BRAVING the battering winds of typhoon Lan, the people of Japan headed to the polls on Sunday to secure a landslide victory for Prime Minister Shinzo Abe and his Liberal Democratic party (LDP).
Results on Monday showed Abe’s conservative coalition was on track to secure at least 312 seats, giving him a “super majority” and securing two-thirds of the house. While victory for the LDP was predicted prior to the snap election, the overwhelming success was not.
Battling accusations of cronyism and pursuing a policy agenda rejected by much of the electorate, Abe’s personal popularity had plummeted in recent months. According to an exit poll by Kyodo News (as reported by AP), 51 percent of voters on Sunday said they do not trust him.
Despite this, Abe, 63, is now on track to become Japan’s longest standing premier as the chances of him winning another term as head of the LDP is almost guaranteed given the party’s resounding success at the polls.
The super-majority Abe managed to secure in the 465-member Lower House affords him immense power to exact long-pursued reform in the country.
Here are some of the changes we can expect in Japan following Abe’s sweeping victory.
Tough stance on North Korea
Abe’s uncompromising stance on North Korea was a major contributor to his election success, and he came out immediately on Monday to reiterate his standpoint.
“As I promised in the election, my imminent task is to firmly deal with North Korea. For that, strong diplomacy is required,” Abe told reporters as his victory became clear.
Close ties with the United States and President Donald Trump will also continue in reaction to the increasing provocations from North Korea, which has threatened to “sink” Japan into the sea and recently fired two missiles over its northern islands.
Abe and Trump spoke by telephone, agreeing to work together to raise pressure on leader Kim Jong Un, deputy chief cabinet secretary Yasutoshi Nishimura, said on Monday.
Nishimura also told reporters that the pair were planning to play golf together on Nov 5, when Trump makes his first visit to Japan.
Revision of Japan’s pacifist constitution
Possibly the most significant and controversial change likely to be implemented is Abe’s long-sought after amendments to Japan’s pacifist constitution, which currently restricts its military to a defensive role.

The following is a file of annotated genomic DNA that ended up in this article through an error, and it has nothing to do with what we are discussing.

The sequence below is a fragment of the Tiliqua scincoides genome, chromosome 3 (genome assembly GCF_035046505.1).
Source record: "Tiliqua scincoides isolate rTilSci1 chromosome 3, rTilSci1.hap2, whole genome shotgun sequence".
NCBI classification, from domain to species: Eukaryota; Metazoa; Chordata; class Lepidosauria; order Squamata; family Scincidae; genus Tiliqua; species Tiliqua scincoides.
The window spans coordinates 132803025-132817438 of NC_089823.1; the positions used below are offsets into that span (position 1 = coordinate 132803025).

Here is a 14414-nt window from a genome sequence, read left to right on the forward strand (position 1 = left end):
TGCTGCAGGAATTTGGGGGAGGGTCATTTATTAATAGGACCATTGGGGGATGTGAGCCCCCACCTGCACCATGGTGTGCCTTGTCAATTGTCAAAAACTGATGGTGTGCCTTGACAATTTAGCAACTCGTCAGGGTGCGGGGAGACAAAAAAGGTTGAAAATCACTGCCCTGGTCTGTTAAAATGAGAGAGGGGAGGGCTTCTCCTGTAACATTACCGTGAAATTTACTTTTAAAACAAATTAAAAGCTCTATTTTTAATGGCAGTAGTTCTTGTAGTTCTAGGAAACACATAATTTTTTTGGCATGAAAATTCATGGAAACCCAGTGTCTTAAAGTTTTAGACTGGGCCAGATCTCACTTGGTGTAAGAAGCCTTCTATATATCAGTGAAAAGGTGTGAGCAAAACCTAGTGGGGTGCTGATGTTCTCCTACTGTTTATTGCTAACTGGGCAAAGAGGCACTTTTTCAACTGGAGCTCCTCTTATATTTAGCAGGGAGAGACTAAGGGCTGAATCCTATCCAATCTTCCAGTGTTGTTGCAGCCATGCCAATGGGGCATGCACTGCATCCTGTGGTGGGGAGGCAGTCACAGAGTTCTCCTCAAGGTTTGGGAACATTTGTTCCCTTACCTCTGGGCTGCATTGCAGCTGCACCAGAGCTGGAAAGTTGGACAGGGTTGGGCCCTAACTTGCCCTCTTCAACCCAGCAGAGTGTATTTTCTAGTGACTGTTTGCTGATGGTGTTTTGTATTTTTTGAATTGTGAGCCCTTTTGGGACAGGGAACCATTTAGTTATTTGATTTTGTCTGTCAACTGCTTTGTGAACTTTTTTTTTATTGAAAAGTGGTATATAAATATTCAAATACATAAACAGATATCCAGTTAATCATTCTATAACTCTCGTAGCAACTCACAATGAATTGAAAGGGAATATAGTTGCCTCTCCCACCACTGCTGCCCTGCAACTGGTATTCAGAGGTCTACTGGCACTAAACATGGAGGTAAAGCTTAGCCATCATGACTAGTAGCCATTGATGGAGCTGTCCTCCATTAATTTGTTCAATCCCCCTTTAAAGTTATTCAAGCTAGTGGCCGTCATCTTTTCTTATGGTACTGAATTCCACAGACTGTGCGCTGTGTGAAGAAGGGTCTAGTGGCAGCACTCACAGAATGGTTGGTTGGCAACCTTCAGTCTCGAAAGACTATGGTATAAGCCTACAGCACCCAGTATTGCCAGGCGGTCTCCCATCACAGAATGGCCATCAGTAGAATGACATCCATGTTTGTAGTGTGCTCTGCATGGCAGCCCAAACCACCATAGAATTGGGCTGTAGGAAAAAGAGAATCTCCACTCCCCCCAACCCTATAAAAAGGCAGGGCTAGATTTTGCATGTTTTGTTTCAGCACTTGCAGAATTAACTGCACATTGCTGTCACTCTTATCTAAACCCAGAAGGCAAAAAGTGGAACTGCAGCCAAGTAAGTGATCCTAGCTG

Revising the constitution to officially recognise the self-defence forces (SDF) as a bona fide military has been central to Abe conservative agenda, which aims to restore traditional values and prioritise obligations to the state over individual rights. Most voters, however, oppose the reform.
Given the vocal public opposition, Abe said on Sunday that he had dropped his 2020 deadline for the revision. He said he wanted to get other parties, including Tokyo Governor Yuriko Koike’s new conservative Party of Hope, on board before taking action.
“First, I want to deepen debate and have as many people as possible agree,” he said in a TV interview. “We should put priority on that.”
Any weakening of Japan’s pacifist credo is likely to ruffle feathers abroad as well as at home. In both China and South Korea, many still harbour bitter memories of Japanese militarism in the first half of the 20th century with concerns that any strengthening of the military could reawaken these fears.
Any revision of the constitution requires support from two-thirds of the members of each chamber of parliament and a majority in a public referendum, with no minimum quorum.
Sales tax hike
Abe has twice delayed his plans for a hike in the sales tax that would see it rise to 10 percent from 8 percent. The delays were a result of Japan tipping into recession after an earlier increase to the current eight percent rate.
Buoyed by his landslide victory, Abe announced on Sunday the government will proceed with the scheduled sales tax increase in 2019 unless the economy suffers a shock as big as the 2008 collapse of Lehman Brothers.
“Our administration has worked on fiscal reform more than any other administration,” Abe told a television program on Sunday. “In order to pay back Japan’s public debt, you need economic growth.”
“We’d like to proceed with fiscal reform by spurring economic growth and investment,” Abe said.
Given his comments, it appears so-called “Abenomics” – the prime ministers approach to economic policy that puts economic growth over fiscal restraint – will remain the preferred method to rein in Japan’s huge public debt. At twice the size of its economy, it is the biggest among major industrialised nations.
Boost to education and childcare
Prior to calling Sunday’s snap election, Abe said he wanted to use the polls to seek public judgement on his proposal for using about half of the JPY5 trillion (US$186 billion) expected to be generated from the sales tax hike to provide better social security measures. Among which was the provision of free preschool education.
The change of use will cut about JPY1.5 trillion (US$56 billion) into the revenue originally set aside for government debt repayment.
According to the Japan Times, the LDP’s campaign pledges also included a study on government financial assistance to cover the costs of higher education until students are able to repay the aid with their incomes after graduation.
LDP’s junior ruling coalition partner, Komeito, has been pushing for increased public spending and proposed making private high schools effectively tuition free – a proposal Abe has promised to consider.
The increased attention on education is part of the government’s drive to restore balance to a social security system that currently places emphasis on the elderly. Abe said on Sunday that investing in children will “undoubtedly lead to stronger economic growth”.
Additional reporting by Reuters